primarily on the basis that it is unreliable. Doc. 94.
Specifically, Plaintiff argues that Dr. Korth cannot testify
regarding the extent to which Plaintiff's cognitive
deficits had abated by February 2016 because her opinion is
“speculative and not supported by sufficient facts or
data.” Id. at 7-8. For the following reasons,
the Court disagrees.
Dr. Korth was Plaintiff's treating neuropsychologist.
Courts in this district have recognized that because
“[a] treating physician often forms an opinion about
the cause of an injury or the extent to which it will persist
in the future based upon his examination of a patient,
” courts “have allowed doctors to ‘testify
at trial concerning any medical opinions that [they] formed
during the course of . . . treatment with respect to
[plaintiff's] injuries, their cause, and the extent of
[plaintiff's] disability.'” Cohen,
2004 WL 763961, at *3 (internal citations omitted); see
also Watson v. Taylor, 2006 WL 6901064, at *3 (D. Kan.
2006). The opinions offered by Dr. Korth in her report are
based on her personal examination, treatment, and cognitive
testing of Plaintiff. She is therefore qualified, as
Plaintiff's treating provider, to testify to the opinions
formed during her treatment regarding the extent of his
injuries, the cause of those injuries, and her diagnosis.
These opinions are reliable and admissible.
respect to Plaintiff's argument that Dr. Korth's
opinion was not offered with a sufficient degree of
“probability”-a treating provider's opinion
is not rendered unreliable simply because she does not
testify regarding the degree of her certainty. See
Randolph v. QuikTrip Corp., 2017 WL 2181120, at *2 (D.
Kan. 2017) (“When the treating physician does not state
with certainty the cause of the plaintiff's condition,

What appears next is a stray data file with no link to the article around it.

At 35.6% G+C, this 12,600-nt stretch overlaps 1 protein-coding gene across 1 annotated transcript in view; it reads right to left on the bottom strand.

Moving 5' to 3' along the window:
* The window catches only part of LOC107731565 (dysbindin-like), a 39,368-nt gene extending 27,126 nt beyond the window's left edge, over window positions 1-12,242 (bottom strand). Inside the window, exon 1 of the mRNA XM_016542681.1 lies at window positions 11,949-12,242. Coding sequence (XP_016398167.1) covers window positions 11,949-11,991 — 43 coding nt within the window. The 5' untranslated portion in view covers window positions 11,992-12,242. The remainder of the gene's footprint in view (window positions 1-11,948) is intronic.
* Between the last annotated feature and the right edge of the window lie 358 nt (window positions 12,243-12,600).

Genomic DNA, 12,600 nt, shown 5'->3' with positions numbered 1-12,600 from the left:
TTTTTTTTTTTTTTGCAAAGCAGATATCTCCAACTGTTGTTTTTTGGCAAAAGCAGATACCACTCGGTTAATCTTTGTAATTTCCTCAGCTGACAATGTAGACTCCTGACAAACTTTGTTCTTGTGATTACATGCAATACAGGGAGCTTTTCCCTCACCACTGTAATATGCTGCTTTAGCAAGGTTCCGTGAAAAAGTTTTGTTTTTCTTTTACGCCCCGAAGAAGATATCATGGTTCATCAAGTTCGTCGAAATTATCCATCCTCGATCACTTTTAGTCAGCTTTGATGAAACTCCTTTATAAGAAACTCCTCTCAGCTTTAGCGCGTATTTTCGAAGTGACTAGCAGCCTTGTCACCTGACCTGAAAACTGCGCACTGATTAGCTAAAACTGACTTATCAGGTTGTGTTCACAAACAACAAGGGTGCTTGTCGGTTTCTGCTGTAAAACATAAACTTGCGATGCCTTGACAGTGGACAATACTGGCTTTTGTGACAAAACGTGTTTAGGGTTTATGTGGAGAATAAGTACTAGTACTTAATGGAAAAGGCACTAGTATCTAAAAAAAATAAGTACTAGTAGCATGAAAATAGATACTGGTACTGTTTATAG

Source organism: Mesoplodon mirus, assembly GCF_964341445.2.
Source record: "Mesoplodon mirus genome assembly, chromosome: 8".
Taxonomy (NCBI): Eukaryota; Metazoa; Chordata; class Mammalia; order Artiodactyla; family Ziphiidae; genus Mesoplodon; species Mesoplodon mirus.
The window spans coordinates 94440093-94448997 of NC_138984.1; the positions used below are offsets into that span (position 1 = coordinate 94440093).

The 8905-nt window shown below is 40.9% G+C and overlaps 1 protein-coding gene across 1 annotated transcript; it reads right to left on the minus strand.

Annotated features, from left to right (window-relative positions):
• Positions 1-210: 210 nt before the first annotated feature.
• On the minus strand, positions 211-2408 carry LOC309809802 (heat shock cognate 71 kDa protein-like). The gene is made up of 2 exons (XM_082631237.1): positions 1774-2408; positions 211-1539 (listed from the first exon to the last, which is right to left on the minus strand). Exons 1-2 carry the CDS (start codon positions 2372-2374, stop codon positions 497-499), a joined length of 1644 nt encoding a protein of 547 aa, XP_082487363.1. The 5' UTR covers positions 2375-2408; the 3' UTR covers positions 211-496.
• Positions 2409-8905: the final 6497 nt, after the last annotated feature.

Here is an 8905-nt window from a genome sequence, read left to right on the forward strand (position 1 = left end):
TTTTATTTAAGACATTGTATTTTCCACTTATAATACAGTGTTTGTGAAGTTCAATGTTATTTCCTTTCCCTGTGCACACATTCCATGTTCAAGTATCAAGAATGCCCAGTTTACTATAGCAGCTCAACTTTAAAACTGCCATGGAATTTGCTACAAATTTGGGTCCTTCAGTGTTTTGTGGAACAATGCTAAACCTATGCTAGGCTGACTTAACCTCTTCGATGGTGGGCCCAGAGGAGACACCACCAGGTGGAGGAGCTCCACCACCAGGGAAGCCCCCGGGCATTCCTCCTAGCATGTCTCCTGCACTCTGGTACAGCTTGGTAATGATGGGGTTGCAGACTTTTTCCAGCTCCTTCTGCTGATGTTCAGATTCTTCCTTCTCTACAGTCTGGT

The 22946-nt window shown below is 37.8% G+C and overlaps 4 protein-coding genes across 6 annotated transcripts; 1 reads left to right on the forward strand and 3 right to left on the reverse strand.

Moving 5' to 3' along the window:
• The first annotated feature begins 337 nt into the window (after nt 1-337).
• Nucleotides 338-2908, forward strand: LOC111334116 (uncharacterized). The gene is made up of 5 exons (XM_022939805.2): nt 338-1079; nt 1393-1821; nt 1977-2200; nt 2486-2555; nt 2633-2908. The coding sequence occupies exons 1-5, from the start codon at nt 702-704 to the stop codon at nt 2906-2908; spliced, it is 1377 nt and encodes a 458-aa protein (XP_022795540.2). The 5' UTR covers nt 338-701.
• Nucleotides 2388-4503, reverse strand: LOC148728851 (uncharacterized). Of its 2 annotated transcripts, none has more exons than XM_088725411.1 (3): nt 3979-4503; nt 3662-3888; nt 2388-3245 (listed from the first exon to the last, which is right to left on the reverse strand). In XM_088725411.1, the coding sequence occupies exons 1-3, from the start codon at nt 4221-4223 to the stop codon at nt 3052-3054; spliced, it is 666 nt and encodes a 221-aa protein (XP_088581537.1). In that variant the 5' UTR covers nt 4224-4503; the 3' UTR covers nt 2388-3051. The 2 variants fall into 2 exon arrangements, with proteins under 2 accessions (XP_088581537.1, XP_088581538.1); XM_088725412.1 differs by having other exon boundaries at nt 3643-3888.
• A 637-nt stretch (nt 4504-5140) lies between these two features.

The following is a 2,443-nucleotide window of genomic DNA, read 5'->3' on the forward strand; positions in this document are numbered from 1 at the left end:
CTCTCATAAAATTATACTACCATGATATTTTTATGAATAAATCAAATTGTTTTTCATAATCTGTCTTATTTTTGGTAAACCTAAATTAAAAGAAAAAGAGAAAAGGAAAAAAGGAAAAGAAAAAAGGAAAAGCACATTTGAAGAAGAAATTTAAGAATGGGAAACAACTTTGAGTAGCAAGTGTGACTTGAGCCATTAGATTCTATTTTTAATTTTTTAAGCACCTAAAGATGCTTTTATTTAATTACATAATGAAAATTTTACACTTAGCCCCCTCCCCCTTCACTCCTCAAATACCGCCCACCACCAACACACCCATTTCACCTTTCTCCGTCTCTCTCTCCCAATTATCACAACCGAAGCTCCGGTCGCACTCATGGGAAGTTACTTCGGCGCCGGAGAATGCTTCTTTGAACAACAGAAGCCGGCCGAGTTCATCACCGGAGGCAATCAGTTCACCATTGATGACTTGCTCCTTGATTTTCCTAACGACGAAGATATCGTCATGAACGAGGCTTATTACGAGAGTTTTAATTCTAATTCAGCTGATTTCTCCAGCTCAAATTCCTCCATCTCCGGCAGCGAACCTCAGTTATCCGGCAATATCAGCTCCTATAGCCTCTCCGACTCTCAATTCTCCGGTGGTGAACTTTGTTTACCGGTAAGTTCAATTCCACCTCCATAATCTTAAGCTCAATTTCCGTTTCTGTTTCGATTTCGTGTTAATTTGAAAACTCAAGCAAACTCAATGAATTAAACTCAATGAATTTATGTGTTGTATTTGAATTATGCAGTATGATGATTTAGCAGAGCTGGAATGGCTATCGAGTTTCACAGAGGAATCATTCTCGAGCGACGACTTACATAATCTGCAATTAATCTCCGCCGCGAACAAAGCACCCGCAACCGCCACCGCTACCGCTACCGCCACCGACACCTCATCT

‘that does not render his testimony
unreliable.'”). Indeed, courts in this district
have found a treating provider's opinion sufficiently
reliable even when not “particularly
persuasive.” Id. (holding that, though the
treating physician's opinion as to causation “may
not be particularly persuasive, it is sufficiently reliable
to be admissible”). Therefore, to the extent Dr. Korth
did not state with certainty that Plaintiff was no longer
suffering cognitive deficits, this does not render her
testimony unreliable. That issue goes to the weight and
credibility that should be afforded to Dr. Korth's
opinion, which is for the jury to decide.
the Court rejects Plaintiff's argument that Dr. Korth
cannot opine regarding alternative explanations (i.e., other
than cognitive deficits) for Plaintiff's vestibular
symptoms. In her deposition, Dr. Korth testified that, during
Plaintiff's last visit, she considered other explanations
for his reported symptoms-including conversion disorder and
depression. Doc. 100-2 at 16. Dr. Korth did not give any
opinion about the certainty or probability of these causes.
However, as Defendant explains, Dr. Korth's testimony is
not being offered to establish causation. Plaintiff, not
Defendant, bears the burden to establish with the requisite
degree of certainty that his vestibular symptoms ultimately
stem from the accident. See Cohen, 2004 WL 763961,
at *5. Defendant is ...